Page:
Anne Richter was a teenager in East Germany when the Berlin Wall came down. She lived through the upheavals of that time and gives us in this absorbing debut novel an insightful account of the effect of those events on the lives of ordinary people living on the other side of the wall. Beginning with a public encounter between a father and daughter in 1965, she traces the lives of three generations of two interlinked East German families, taking us back to the days when Nazism was on the rise, through the Second World War and the subsequent division of Germany into two separate entities, right up to the present day.
The external events, or ‘momentous changes’ of those days are ever-present in the novel; but while the panorama is vast, history is merely the backdrop to the characters’ inner lives, on which Richter focuses, making her novel much more intimate than its ambitious canvas might suggest.
The chapters are arranged chronologically, each one focusing on one of the seven characters at a pivotal moment in their life. We begin with Margret, a student in the 1960s, at a lecture given by her father Friedrich, an intellectual wedded to his orthodox communist principles. ‘In our times, private matters must come second to societal,’ he declares. Or as Margret bitterly reflects, she could now be certain that her neglectful father ‘hadn’t simply forgotten’ her, but that his ‘lack of attention corresponded to his Weltanschauung’. In other words, he readily sacrificed the personal for what he believed to be the greater good. Margret herself has a more ambivalent relationship with such principles; as a hardworking and caring teacher some years later, she struggles to contain her pupils’ curiosity about the life on the other side of the wall, even though she herself is not at all tempted by the consumer lifestyle of West Germany. Her husband, the silent, reclusive botanist Hans, has no such difficulties. Brought up by his stoical, hard-working parents, eking out a harsh rural existence, he becomes a party member, spurning the ‘greed and consumerism’ of life after the wall has fallen, and longing for the old days of life in a society that ‘valued people not money’. Insights such as these are woven into the fabric of the novel, enabling us to experience the political realities of the time while becoming ever more engrossed in the emotional journeys of Margret, Hans, their parents and eventually their children.
All the characters are beautifully drawn, but it is the female characters who frame the action. Margret’s daughter fights to break free of the constraints that have defined her parents’ lives, while Margret herself wonders why her own parents have always seemed so distant. For the older generation, the women who lived through the privations of the Second World War, what matters is that their children should not suffer as they did. Margret’s mother Johanna wants her daughter to understand how she tried to protect her children during the terrible Siege of Breslau in 1945: ‘I struggled to get you through the winter without serious illness. Later, at the roadside we found the corpses of small children and old people. They had either frozen or starved.’ The tone of so much of this novel, in Douglas Irving’s skilful translation, is understated and quiet, but the message it conveys is powerful and revealing.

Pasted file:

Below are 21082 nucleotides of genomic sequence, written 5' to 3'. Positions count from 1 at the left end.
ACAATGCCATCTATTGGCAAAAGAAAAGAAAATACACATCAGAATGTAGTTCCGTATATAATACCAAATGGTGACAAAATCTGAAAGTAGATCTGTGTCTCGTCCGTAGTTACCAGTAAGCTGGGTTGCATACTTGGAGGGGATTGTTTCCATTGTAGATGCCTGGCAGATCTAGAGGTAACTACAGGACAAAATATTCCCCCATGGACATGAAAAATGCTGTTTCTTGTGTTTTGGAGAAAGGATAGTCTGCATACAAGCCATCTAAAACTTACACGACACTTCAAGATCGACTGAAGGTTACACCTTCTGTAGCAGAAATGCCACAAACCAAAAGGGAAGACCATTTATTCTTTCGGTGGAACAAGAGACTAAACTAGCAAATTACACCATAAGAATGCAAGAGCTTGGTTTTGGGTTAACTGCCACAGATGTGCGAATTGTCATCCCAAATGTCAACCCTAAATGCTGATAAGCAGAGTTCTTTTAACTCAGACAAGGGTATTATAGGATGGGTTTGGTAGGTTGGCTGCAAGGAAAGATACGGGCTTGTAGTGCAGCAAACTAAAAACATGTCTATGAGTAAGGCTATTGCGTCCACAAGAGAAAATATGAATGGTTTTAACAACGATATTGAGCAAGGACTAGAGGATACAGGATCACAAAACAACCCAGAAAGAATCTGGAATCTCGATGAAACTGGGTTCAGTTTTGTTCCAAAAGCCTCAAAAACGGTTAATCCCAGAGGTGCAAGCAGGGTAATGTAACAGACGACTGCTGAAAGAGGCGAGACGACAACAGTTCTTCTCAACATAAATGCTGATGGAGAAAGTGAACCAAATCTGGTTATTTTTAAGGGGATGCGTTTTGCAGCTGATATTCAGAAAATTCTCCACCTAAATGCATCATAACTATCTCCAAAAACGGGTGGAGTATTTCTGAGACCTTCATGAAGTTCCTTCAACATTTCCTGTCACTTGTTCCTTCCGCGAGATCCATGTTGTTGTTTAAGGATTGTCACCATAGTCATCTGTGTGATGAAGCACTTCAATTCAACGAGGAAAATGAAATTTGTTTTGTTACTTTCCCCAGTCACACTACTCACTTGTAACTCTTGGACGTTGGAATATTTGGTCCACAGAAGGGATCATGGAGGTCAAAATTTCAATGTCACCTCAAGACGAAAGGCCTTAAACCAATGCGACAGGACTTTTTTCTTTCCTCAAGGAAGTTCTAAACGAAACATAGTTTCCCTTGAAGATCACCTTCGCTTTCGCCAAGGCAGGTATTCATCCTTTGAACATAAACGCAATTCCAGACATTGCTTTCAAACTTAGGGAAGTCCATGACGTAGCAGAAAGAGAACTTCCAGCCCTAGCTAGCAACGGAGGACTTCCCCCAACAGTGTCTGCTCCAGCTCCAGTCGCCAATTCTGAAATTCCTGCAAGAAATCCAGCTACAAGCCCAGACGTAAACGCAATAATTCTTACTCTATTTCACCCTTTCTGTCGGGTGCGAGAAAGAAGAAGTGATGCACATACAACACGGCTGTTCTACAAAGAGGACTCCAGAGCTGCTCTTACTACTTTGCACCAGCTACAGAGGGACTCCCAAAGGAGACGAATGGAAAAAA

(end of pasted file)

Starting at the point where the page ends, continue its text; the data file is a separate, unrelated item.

This is a richly rewarding book, an assured first novel that engages the reader both with its emotional depth and with the light it throws on a crucial period of European history. As we remember the thirtieth anniversary of the fall of the Berlin Wall and see new walls being erected all around us, this novel comes as a timely reminder of how such barriers can shape lives.
Reviewed by Aneesa Abbas Higgins
Written by Anne Richter
Translated by Douglas Irving
Published by Neem Tree Press (2019)
Read The German Riveter in its entirety here.
Find the books from The German Riveter on the Goethe-Institut page.
Aneesa Abbas Higgins is a literary translator and former teacher. Born in London, she has lived in Britain, France and the USA and holds degrees from Sussex University and the University of London. She translates from French and has studied several other languages, including Russian.
Read Aneesa Abbas Higgins’ #RivetingReview of THE ORDER OF THE DAY by Eric Vuillard
Read Aneesa Abbas Higgins’ #RivetingReview of TRANSLATION AS TRANSHUMANCE by Mireille Gansel
Read Aneesa Abbas Higgins’ #RivetingReview of A FORTUNE FORETOLD by Agneta Pleijel
Read Aneesa Abbas Higgins’ #RivetingReview of WAR AND PEACE by Leo Tolstoy
Read Aneesa Abbas Higgins’ #RivetingReview of THE SUMMER GUEST by Alison Anderson
Read Aneesa Abbas Higgins’ #RivetingReview of TRYSTING by Emmanuelle Pagano
Read Aneesa Abbas Higgins’ #RivetingReview of ABOUR MY MOTHER by Tahar Ben Jelloun